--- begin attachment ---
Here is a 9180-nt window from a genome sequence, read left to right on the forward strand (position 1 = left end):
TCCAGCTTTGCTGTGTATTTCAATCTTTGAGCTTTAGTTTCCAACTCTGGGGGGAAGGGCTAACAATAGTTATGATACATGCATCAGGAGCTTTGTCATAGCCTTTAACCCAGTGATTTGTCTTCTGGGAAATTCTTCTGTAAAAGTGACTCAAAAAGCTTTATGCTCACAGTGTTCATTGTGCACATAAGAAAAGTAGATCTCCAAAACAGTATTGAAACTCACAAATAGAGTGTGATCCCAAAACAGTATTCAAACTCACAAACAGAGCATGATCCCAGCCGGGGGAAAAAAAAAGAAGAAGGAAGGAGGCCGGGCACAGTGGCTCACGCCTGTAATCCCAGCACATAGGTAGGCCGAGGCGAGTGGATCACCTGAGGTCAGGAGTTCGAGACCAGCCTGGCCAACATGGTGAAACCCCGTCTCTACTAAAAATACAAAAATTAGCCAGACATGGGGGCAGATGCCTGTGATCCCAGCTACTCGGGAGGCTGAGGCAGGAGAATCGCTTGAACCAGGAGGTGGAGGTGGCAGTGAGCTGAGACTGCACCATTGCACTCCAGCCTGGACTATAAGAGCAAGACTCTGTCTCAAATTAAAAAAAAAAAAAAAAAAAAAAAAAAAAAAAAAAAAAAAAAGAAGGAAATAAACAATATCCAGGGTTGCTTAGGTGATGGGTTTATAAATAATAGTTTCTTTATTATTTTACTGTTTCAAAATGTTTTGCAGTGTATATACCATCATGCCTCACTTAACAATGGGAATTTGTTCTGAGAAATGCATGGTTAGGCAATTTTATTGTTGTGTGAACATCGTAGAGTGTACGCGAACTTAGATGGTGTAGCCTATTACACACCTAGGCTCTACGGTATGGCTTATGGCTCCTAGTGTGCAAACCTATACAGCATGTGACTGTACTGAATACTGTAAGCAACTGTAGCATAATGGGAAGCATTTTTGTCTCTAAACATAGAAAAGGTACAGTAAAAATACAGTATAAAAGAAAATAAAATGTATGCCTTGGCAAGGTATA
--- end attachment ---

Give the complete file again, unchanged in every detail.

Here is a 9180-nt window from a genome sequence, read left to right on the forward strand (position 1 = left end):
TCCAGCTTTGCTGTGTATTTCAATCTTTGAGCTTTAGTTTCCAACTCTGGGGGGAAGGGCTAACAATAGTTATGATACATGCATCAGGAGCTTTGTCATAGCCTTTAACCCAGTGATTTGTCTTCTGGGAAATTCTTCTGTAAAAGTGACTCAAAAAGCTTTATGCTCACAGTGTTCATTGTGCACATAAGAAAAGTAGATCTCCAAAACAGTATTGAAACTCACAAATAGAGTGTGATCCCAAAACAGTATTCAAACTCACAAACAGAGCATGATCCCAGCCGGGGGAAAAAAAAAGAAGAAGGAAGGAGGCCGGGCACAGTGGCTCACGCCTGTAATCCCAGCACATAGGTAGGCCGAGGCGAGTGGATCACCTGAGGTCAGGAGTTCGAGACCAGCCTGGCCAACATGGTGAAACCCCGTCTCTACTAAAAATACAAAAATTAGCCAGACATGGGGGCAGATGCCTGTGATCCCAGCTACTCGGGAGGCTGAGGCAGGAGAATCGCTTGAACCAGGAGGTGGAGGTGGCAGTGAGCTGAGACTGCACCATTGCACTCCAGCCTGGACTATAAGAGCAAGACTCTGTCTCAAATTAAAAAAAAAAAAAAAAAAAAAAAAAAAAAAAAAAAAAAAAAGAAGGAAATAAACAATATCCAGGGTTGCTTAGGTGATGGGTTTATAAATAATAGTTTCTTTATTATTTTACTGTTTCAAAATGTTTTGCAGTGTATATACCATCATGCCTCACTTAACAATGGGAATTTGTTCTGAGAAATGCATGGTTAGGCAATTTTATTGTTGTGTGAACATCGTAGAGTGTACGCGAACTTAGATGGTGTAGCCTATTACACACCTAGGCTCTACGGTATGGCTTATGGCTCCTAGTGTGCAAACCTATACAGCATGTGACTGTACTGAATACTGTAAGCAACTGTAGCATAATGGGAAGCATTTTTGTCTCTAAACATAGAAAAGGTACAGTAAAAATACAGTATAAAAGAAAATAAAATGTATGCCTTGGCAAGGTATA